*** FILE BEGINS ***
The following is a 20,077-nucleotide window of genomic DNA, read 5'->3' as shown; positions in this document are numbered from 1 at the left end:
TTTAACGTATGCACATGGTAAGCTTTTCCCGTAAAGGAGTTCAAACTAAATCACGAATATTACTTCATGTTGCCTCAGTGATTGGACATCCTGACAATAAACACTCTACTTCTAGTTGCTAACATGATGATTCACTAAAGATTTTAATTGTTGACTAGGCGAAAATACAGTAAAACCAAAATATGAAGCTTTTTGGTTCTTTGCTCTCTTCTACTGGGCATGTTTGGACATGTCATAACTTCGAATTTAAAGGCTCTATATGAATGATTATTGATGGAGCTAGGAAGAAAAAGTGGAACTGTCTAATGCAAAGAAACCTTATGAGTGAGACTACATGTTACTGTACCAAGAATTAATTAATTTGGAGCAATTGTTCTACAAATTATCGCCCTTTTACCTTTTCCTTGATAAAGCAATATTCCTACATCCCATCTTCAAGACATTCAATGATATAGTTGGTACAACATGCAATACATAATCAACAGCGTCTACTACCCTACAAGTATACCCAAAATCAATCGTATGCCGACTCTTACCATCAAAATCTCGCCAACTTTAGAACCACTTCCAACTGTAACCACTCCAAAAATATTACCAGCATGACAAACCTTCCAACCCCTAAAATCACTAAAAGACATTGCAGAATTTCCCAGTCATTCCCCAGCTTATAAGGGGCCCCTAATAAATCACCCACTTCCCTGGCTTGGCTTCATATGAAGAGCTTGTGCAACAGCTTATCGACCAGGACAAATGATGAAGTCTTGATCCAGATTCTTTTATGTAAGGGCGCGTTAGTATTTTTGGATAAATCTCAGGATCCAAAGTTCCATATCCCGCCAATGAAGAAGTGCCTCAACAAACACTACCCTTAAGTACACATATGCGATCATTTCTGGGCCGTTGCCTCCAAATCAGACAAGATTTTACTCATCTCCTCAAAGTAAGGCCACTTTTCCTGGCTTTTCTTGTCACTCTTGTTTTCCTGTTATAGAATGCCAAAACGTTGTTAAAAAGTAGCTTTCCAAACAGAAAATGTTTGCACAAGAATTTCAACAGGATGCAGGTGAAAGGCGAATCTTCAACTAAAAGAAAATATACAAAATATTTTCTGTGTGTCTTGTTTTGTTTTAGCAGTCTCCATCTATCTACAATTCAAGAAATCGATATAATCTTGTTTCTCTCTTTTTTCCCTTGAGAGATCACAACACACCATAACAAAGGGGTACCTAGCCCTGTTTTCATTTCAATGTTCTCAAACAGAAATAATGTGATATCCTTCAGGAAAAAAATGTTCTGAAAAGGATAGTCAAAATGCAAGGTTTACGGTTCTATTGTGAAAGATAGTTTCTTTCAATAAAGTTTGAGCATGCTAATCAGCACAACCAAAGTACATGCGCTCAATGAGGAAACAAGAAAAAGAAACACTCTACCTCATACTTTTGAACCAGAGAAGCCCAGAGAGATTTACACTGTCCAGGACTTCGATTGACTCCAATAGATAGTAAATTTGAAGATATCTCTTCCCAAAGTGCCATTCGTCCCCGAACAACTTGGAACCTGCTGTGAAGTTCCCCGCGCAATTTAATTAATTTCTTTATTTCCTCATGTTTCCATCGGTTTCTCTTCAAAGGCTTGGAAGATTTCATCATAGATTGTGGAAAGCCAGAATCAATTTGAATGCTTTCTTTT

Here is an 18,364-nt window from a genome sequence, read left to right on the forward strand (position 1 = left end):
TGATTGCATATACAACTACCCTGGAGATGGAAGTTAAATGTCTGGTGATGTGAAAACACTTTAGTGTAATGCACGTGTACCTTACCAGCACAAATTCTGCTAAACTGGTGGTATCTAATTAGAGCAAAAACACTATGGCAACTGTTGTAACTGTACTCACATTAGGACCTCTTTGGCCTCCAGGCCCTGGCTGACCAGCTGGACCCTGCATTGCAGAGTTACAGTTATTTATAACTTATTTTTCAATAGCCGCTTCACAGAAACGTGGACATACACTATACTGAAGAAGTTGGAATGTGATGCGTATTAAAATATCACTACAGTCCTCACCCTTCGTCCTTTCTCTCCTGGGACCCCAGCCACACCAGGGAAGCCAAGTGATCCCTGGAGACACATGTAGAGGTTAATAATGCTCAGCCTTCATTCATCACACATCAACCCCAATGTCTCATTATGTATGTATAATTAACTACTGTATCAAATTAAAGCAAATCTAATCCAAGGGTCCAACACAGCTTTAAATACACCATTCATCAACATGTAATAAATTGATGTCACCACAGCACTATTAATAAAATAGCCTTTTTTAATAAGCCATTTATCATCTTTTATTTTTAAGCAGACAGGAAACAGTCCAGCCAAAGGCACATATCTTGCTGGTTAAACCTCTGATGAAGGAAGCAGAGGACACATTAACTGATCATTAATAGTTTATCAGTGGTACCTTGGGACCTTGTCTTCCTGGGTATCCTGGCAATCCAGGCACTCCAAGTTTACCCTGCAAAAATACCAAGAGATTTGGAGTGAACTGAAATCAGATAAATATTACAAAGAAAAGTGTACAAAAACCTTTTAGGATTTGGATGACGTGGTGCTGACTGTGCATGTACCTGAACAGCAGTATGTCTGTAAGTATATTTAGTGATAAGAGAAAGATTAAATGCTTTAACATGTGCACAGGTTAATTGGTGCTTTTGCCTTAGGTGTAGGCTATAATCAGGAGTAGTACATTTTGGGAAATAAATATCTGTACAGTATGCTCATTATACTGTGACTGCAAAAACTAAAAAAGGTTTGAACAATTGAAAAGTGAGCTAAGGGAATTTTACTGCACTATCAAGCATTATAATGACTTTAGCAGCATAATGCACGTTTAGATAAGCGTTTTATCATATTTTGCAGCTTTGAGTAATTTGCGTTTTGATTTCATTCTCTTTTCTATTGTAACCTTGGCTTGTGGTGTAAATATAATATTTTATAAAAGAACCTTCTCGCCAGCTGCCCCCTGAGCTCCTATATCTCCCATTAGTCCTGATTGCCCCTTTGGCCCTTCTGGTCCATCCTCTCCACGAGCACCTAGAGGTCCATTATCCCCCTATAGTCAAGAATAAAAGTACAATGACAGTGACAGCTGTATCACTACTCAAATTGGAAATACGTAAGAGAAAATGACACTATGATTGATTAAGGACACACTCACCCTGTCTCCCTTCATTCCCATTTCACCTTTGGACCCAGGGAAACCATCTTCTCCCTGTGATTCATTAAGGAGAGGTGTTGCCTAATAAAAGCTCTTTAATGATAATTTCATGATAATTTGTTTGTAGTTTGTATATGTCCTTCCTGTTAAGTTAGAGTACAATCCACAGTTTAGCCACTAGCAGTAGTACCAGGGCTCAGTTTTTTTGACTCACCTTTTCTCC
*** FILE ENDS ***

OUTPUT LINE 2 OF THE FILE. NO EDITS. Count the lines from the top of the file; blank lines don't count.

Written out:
TTTAACGTATGCACATGGTAAGCTTTTCCCGTAAAGGAGTTCAAACTAAATCACGAATATTACTTCATGTTGCCTCAGTGATTGGACATCCTGACAATAAACACTCTACTTCTAGTTGCTAACATGATGATTCACTAAAGATTTTAATTGTTGACTAGGCGAAAATACAGTAAAACCAAAATATGAAGCTTTTTGGTTCTTTGCTCTCTTCTACTGGGCATGTTTGGACATGTCATAACTTCGAATTTAAAGGCTCTATATGAATGATTATTGATGGAGCTAGGAAGAAAAAGTGGAACTGTCTAATGCAAAGAAACCTTATGAGTGAGACTACATGTTACTGTACCAAGAATTAATTAATTTGGAGCAATTGTTCTACAAATTATCGCCCTTTTACCTTTTCCTTGATAAAGCAATATTCCTACATCCCATCTTCAAGACATTCAATGATATAGTTGGTACAACATGCAATACATAATCAACAGCGTCTACTACCCTACAAGTATACCCAAAATCAATCGTATGCCGACTCTTACCATCAAAATCTCGCCAACTTTAGAACCACTTCCAACTGTAACCACTCCAAAAATATTACCAGCATGACAAACCTTCCAACCCCTAAAATCACTAAAAGACATTGCAGAATTTCCCAGTCATTCCCCAGCTTATAAGGGGCCCCTAATAAATCACCCACTTCCCTGGCTTGGCTTCATATGAAGAGCTTGTGCAACAGCTTATCGACCAGGACAAATGATGAAGTCTTGATCCAGATTCTTTTATGTAAGGGCGCGTTAGTATTTTTGGATAAATCTCAGGATCCAAAGTTCCATATCCCGCCAATGAAGAAGTGCCTCAACAAACACTACCCTTAAGTACACATATGCGATCATTTCTGGGCCGTTGCCTCCAAATCAGACAAGATTTTACTCATCTCCTCAAAGTAAGGCCACTTTTCCTGGCTTTTCTTGTCACTCTTGTTTTCCTGTTATAGAATGCCAAAACGTTGTTAAAAAGTAGCTTTCCAAACAGAAAATGTTTGCACAAGAATTTCAACAGGATGCAGGTGAAAGGCGAATCTTCAACTAAAAGAAAATATACAAAATATTTTCTGTGTGTCTTGTTTTGTTTTAGCAGTCTCCATCTATCTACAATTCAAGAAATCGATATAATCTTGTTTCTCTCTTTTTTCCCTTGAGAGATCACAACACACCATAACAAAGGGGTACCTAGCCCTGTTTTCATTTCAATGTTCTCAAACAGAAATAATGTGATATCCTTCAGGAAAAAAATGTTCTGAAAAGGATAGTCAAAATGCAAGGTTTACGGTTCTATTGTGAAAGATAGTTTCTTTCAATAAAGTTTGAGCATGCTAATCAGCACAACCAAAGTACATGCGCTCAATGAGGAAACAAGAAAAAGAAACACTCTACCTCATACTTTTGAACCAGAGAAGCCCAGAGAGATTTACACTGTCCAGGACTTCGATTGACTCCAATAGATAGTAAATTTGAAGATATCTCTTCCCAAAGTGCCATTCGTCCCCGAACAACTTGGAACCTGCTGTGAAGTTCCCCGCGCAATTTAATTAATTTCTTTATTTCCTCATGTTTCCATCGGTTTCTCTTCAAAGGCTTGGAAGATTTCATCATAGATTGTGGAAAGCCAGAATCAATTTGAATGCTTTCTTTT